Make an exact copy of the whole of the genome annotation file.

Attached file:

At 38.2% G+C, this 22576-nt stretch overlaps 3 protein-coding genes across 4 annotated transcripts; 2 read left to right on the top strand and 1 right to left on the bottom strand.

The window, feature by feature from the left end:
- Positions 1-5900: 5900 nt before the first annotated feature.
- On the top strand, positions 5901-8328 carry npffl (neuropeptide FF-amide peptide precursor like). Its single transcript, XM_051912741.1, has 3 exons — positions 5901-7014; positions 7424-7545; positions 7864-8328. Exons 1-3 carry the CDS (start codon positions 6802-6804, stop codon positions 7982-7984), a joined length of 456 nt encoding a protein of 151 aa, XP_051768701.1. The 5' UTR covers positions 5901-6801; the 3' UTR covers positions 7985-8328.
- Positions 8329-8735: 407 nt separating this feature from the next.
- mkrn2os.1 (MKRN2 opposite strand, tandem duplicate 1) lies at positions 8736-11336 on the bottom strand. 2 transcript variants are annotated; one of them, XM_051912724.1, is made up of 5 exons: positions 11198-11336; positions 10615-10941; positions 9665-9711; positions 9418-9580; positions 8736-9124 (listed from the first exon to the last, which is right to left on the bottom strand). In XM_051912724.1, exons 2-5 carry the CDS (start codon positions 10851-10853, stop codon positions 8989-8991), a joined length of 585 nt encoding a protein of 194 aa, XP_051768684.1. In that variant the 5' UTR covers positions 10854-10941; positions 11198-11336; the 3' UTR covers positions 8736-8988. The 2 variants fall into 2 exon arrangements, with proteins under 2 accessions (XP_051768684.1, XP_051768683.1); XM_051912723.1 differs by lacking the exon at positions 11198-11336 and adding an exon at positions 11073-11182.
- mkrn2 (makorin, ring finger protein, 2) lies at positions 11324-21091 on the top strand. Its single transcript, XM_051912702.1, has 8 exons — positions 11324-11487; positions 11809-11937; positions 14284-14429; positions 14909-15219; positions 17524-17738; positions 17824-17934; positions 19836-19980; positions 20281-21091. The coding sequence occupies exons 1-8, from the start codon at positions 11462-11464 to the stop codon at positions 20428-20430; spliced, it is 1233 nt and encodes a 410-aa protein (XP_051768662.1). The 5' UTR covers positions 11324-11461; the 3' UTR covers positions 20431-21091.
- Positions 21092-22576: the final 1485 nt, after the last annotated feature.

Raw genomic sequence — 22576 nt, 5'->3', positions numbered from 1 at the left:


At 38.2% G+C, this 22576-nt stretch overlaps 3 protein-coding genes across 4 annotated transcripts; 2 read left to right on the top strand and 1 right to left on the bottom strand.

The window, feature by feature from the left end:
- Positions 1-5900: 5900 nt before the first annotated feature.
- On the top strand, positions 5901-8328 carry npffl (neuropeptide FF-amide peptide precursor like). Its single transcript, XM_051912741.1, has 3 exons — positions 5901-7014; positions 7424-7545; positions 7864-8328. Exons 1-3 carry the CDS (start codon positions 6802-6804, stop codon positions 7982-7984), a joined length of 456 nt encoding a protein of 151 aa, XP_051768701.1. The 5' UTR covers positions 5901-6801; the 3' UTR covers positions 7985-8328.
- Positions 8329-8735: 407 nt separating this feature from the next.
- mkrn2os.1 (MKRN2 opposite strand, tandem duplicate 1) lies at positions 8736-11336 on the bottom strand. 2 transcript variants are annotated; one of them, XM_051912724.1, is made up of 5 exons: positions 11198-11336; positions 10615-10941; positions 9665-9711; positions 9418-9580; positions 8736-9124 (listed from the first exon to the last, which is right to left on the bottom strand). In XM_051912724.1, exons 2-5 carry the CDS (start codon positions 10851-10853, stop codon positions 8989-8991), a joined length of 585 nt encoding a protein of 194 aa, XP_051768684.1. In that variant the 5' UTR covers positions 10854-10941; positions 11198-11336; the 3' UTR covers positions 8736-8988. The 2 variants fall into 2 exon arrangements, with proteins under 2 accessions (XP_051768684.1, XP_051768683.1); XM_051912723.1 differs by lacking the exon at positions 11198-11336 and adding an exon at positions 11073-11182.
- mkrn2 (makorin, ring finger protein, 2) lies at positions 11324-21091 on the top strand. Its single transcript, XM_051912702.1, has 8 exons — positions 11324-11487; positions 11809-11937; positions 14284-14429; positions 14909-15219; positions 17524-17738; positions 17824-17934; positions 19836-19980; positions 20281-21091. The coding sequence occupies exons 1-8, from the start codon at positions 11462-11464 to the stop codon at positions 20428-20430; spliced, it is 1233 nt and encodes a 410-aa protein (XP_051768662.1). The 5' UTR covers positions 11324-11461; the 3' UTR covers positions 20431-21091.
- Positions 21092-22576: the final 1485 nt, after the last annotated feature.

Raw genomic sequence — 22576 nt, 5'->3', positions numbered from 1 at the left: